Biography of Albert Camus (1913-1960)

Albert Camus.

French writer, born at Mondovì (Algeria) on November 7, 1913 and died in Villeblerin (Yonne, France) on January 4, 1960. He was one of the main representatives of Existentialism. It is one of the most important voices of the mid-20th-century French literature. With his novels, essays and his plays reached universal fame, especially after having been awarded the Nobel Prize for literature in 1957.


Mondovì (now called Drean) was a city of Algeria, where lived his family, which was French (at that time, Algeria belonged to France). At home there was no money, so their parents had to make great sacrifices so that he could study at the University of Algiers. But he soon left College due to a serious illness (tuberculosis).

It was, as a child, a big fan literature and theatre. He founded a theatrical company that was touring poor neighborhoods and workplaces where there were workers, offering representation for the working class.

Then she found work as a journalist and, for business reasons, he began to travel frequently to Europe. During these trips he was putting abreast of trends and the most advanced literary tastes.

It became known as a writer shortly before the second world war, with the publication of a book entitled weddings (1939). In it he collected his major articles on literature and travel. He won fame as a columnist and Reporter (specialties of journalism) and, in 1940, he went to France, where he was hired as editor of the newspaper Paris-Soir.

Shortly after, during the invasion of France by the German army, defended his country as a member of the resistance. Among other activities, Camus directed Combat magazine, which was distributed among the members of the resistance.

During the second world war, Camus had published a novel that would give him fame around the world: the stranger (1942). Just end the armed struggle, had great success as a playwright, at the time published other novels that put him at the head of Existentialist writers.

All these works earned him the Nobel Prize in 1957. Three years later, when moving drive by the municipal district of Villeblerin, he had an accident in which he lost his life.


Albert Camus is the culmination of Existentialism in the fictional narrative. In his narrative work is perfectly reflect all the troubles and fears of man of mid-20th century, terrified after a tragedy of the proportions of the second world war.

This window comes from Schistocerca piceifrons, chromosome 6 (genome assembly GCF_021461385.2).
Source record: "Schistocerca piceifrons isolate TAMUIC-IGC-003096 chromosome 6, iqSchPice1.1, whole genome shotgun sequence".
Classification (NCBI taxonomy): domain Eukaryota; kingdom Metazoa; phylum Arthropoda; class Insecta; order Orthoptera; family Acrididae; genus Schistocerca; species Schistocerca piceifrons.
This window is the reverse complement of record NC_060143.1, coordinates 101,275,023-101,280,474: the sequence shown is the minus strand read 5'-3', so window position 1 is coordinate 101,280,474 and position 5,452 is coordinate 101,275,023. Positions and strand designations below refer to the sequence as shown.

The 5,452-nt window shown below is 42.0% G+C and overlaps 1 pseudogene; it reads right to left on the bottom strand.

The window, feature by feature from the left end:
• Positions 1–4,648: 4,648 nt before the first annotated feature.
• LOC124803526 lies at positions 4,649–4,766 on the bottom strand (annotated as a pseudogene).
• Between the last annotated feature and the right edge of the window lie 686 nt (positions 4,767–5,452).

His most original feature, within this common thinking, is the praise of some qualities of a human being. Camus sees something positive in the man: his ability to overcome the disaster with dignity, and their need to share their joys and fears with other men. Thus, the novels of Camus, written in a direct, vigorous, and dry style present hope and human solidarity as a solution to the absurd.

Abroad (1942), set in Algeria, as many other works which he then wrote Camus, appear their first thoughts about Existentialism. But his masterpiece is the plague (1947), which shows his idea about the absurd thing that can become human life with greater intensity. Camus invents a tragic situation, the terrible effects of an epidemic of plague in Oran (Algeria), to present the different reactions of the human being to the disaster, misfortune and death.

In addition, he wrote other narrations as the fall (1956); a collection of short stories entitled exile and the Kingdom (1957); the novel of youth a happy death, which was not published until 1971; and the first man, who failed to finish.

His most famous dramatic works are Existentialist themes (as well as his novels), which treated as misunderstanding (1944), the State of siege (1948) or the fair (1950). Caligula, written in 1938 but not performed until 1945, is his masterpiece within the theatrical genre, and one of the most representative of the Existentialist theatre pieces.

Many of the Existentialist ideas that Camus presents in his novels and plays were also reflected in their texts of thought and reflection (or trials). For example, the myth of Sisyphus (1942) is an essay on suicide, and the rebel (1951) served as the starting point for his novel the fall.

Camus collected many of his journalistic articles in books such as current (published in three volumes: 1950, 1953 and 1958) or summer (1954).